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2011-12-08

"His Nickname Is George W. Obama": Leading Climate Change Denier Embraces U.S. Stance at U.N. Talks

Guests

Marc Morano, publisher of the Climate Depot, a website run by the organization Committee for a Constructive Tomorrow (CFACT).

Patrick Bond, South African climate activist and professor. He is the director of the Centre for Civil Society at the University of KwaZulu-Natal in Durban. He is author of two new books, Durban’s Climate Gamble: Playing the Carbon Markets, Betting the Earth and Politics of Climate Justice: Paralysis Above, Movement Below.

Pablo Solon, Bolivia’s former ambassador to the United Nations. He also served as Bolivia’s chief negotiator on climate change.

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On Wednesday, a group of climate change deniers praised the Obama administration’s refusal to support an extension of the Kyoto Protocol or an agreement on binding emissions cuts. Democracy Now! caught up to Marc Morano, publisher of the Climate Depot, at the U.N. Climate Change Conference in Durban, South Africa. "They [the Obama administration] have kept the exact same principles and negotiating stance as President George Bush did for eight years," Morano says. "Obama has carried on Bush’s legacy. So, as skeptics, we tip our hat to President Obama in helping crush and continue to defeat the United Nations process. Obama has been a great friend of global warming skeptics at these conferences." [includes rush transcript]

Transcript

This is a rush transcript. Copy may not be in its final form.

AMY GOODMAN: Interestingly, on Wednesday, a group of climate change deniers held a news conference here at the U.N. climate change summit in Durban. Speakers included Marc Morano, publisher of the "Climate Depot," a website run by the organization Committee for a Constructive Tomorrow, or CFACT. I spoke to Marc Morano just before this broadcast and asked him about President Obama.

MARC MORANO: His nickname is "George W. Obama." Obama’s negotiator, Todd Stern, will be here today. They have kept the exact same principles and negotiating stance as President George Bush did for eight years. Obama has carried on Bush’s legacy. So, as skeptics, we tip our hat to President Obama in helping crush and continue to defeat the United Nations process. Obama has been a great friend of global warming skeptics at these conferences. Obama has problems, you know, for us, because he’s going through the EPA regulatory process, which is a grave threat. But in terms of this, President Obama could not have turned out better when it came to his lack of interest in the congressional climate bill and his lack of interest in the United Nations Kyoto Protocol. So, a job well done for President Obama.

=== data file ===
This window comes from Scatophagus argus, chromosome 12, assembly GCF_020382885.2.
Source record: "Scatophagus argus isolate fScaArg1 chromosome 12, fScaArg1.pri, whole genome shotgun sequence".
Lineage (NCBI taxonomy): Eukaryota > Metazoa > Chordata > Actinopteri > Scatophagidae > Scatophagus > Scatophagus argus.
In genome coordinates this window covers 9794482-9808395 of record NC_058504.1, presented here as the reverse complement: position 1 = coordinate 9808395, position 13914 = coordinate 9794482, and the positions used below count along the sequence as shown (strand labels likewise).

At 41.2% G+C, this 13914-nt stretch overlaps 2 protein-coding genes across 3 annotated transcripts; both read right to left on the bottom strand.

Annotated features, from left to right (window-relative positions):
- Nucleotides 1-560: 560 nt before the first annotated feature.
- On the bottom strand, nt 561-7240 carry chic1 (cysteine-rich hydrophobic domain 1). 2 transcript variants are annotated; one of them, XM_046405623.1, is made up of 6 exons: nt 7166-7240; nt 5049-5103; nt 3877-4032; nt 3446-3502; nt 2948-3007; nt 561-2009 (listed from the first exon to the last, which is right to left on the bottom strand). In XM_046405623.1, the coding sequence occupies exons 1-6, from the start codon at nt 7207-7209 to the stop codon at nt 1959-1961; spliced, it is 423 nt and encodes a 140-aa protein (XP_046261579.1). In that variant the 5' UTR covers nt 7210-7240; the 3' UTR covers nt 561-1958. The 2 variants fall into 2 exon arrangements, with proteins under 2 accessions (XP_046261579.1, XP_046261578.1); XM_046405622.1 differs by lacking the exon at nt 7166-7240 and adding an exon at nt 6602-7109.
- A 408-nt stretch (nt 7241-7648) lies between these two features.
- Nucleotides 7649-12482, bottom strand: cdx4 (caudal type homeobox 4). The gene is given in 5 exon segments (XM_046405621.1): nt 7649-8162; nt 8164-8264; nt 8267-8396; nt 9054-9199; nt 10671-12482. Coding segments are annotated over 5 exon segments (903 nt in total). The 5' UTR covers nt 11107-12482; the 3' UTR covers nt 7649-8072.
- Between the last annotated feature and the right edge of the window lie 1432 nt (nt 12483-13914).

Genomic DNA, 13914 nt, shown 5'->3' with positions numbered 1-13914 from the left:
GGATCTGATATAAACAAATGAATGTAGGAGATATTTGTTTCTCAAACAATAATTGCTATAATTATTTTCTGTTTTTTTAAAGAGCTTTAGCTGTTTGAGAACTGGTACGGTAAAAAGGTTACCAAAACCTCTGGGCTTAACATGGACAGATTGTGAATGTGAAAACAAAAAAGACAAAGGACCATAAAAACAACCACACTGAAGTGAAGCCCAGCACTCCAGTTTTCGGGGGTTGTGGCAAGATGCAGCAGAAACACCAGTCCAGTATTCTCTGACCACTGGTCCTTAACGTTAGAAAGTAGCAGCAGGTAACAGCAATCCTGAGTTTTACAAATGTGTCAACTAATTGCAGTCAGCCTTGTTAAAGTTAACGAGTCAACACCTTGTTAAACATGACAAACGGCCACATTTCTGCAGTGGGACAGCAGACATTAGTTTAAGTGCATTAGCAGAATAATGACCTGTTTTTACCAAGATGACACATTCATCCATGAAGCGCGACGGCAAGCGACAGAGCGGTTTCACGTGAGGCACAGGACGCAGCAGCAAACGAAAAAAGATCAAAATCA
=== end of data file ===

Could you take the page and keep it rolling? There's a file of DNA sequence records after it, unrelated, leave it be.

AMY GOODMAN: That was, interestingly, Marc Moreno of CFACT, which is the climate change denier group, saying that President Obama is basically their best ally, "George W. Obama." Ambassador Pablo Solón, what do you make of this?

PABLO SOLÓN: Well, when Obama came into the presidency in the U.S., in Latin America and Bolivia there was a lot of expectation, a lot of hope. But it’s true. After all these years, we can say nothing has changed. And even the politics of the U.S. in relation to climate change has went worse and worse, because we don’t see at all an initiative from the side of the U.S. to push for a stronger deal that has to meet the great problems of climate change.

AMY GOODMAN: Talk about what is happening here. I mean, a text released yesterday, what actually will happen tomorrow, it seems like they’re just sort of playing the clock out to try to prevent anything real from taking place by the end. And then the politics of China. I mean, you were an ambassador. You were the chief climate change negotiator. You know China is a key player here, the number one emitter of greenhouse gas emissions, even if the U.S. is number one—is more of a greenhouse gas emitter per capita than China. The U.S. continually uses China to say, if they’re not going to abide by mandatory emissions reductions, you know, we are not going to move forward in that direction, either.

PABLO SOLÓN: We’re 36 hours before this closes. And until now, the real document that’s going to be adopted, nobody knows it. It’s being negotiated in very small meetings outside this venue. The real outcome will appear the last minute. In Copenhagen, it appeared at 2:00 a.m., one day after the last day of the meeting. In Cancún, it appeared at 5:00 p.m. the last day of the meeting.

AMY GOODMAN: And most of the negotiators, most of the countries, know nothing about it?

PABLO SOLÓN: They know that that’s happening, but they don’t do nothing about it.

In relation to the other question, China has put a pledge, a pledge that—I have spoken with Jonathan Pershing, with the European Union negotiators, and asked them, "Is the pledge of China not enough or not good for you?" And they—

AMY GOODMAN: Right, China is saying that they would cut greenhouse gas emissions.

PABLO SOLÓN: Yeah, they have made—China, South Africa, Brazil—a pledge. In total, they are going to cut, by the year 2020, five gigatons of CO2. All Annex I parties, including the U.S. and Europe, are only going to cut 3.1 gigatons. So, the question was, "That is not enough? Are you asking for more? Even though five is more than three?" And they say, "No, we agree that that’s OK with China. What we want from China is that China agrees for a mechanism to verify that that’s really going to be done." But that’s not the case of the U.S., because in the case of the U.S., the figure is too low. That is not only a problem of—that we want to have some kind of verification. We need to increase that number, because they are the second emitter now, but historically, they are far away the most important emitter.

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